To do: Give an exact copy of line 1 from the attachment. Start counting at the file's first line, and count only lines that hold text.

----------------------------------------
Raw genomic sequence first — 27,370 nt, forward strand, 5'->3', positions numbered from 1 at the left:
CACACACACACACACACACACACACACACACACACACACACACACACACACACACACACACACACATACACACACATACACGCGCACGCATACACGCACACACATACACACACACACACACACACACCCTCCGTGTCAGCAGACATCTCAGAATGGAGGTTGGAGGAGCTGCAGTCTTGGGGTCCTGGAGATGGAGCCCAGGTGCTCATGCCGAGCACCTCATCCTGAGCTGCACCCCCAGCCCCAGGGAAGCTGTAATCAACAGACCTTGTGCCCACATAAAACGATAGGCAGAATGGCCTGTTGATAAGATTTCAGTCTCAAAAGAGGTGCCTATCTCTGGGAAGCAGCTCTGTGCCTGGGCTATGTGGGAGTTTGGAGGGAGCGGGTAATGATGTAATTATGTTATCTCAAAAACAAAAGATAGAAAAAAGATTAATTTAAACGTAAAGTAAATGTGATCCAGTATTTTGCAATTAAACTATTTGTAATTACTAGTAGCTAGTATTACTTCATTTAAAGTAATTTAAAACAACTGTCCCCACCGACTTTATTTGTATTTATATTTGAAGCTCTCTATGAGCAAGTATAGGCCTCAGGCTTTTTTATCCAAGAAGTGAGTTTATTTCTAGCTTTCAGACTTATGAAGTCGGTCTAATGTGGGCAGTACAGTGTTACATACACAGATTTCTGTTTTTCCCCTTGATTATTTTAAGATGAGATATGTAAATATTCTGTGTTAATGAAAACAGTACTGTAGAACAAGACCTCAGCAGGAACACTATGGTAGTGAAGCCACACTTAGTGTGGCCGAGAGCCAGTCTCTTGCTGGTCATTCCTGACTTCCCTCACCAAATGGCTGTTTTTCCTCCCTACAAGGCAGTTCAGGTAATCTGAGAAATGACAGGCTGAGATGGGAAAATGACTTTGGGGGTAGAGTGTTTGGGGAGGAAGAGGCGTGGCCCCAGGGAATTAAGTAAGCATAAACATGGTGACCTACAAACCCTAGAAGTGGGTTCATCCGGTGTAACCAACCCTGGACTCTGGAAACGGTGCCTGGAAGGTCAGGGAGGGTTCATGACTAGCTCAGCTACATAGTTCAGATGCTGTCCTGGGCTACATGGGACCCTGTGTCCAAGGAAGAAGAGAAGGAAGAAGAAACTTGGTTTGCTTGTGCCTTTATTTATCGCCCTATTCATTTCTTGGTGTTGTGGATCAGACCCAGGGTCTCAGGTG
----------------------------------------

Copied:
Raw genomic sequence first — 27,370 nt, forward strand, 5'->3', positions numbered from 1 at the left: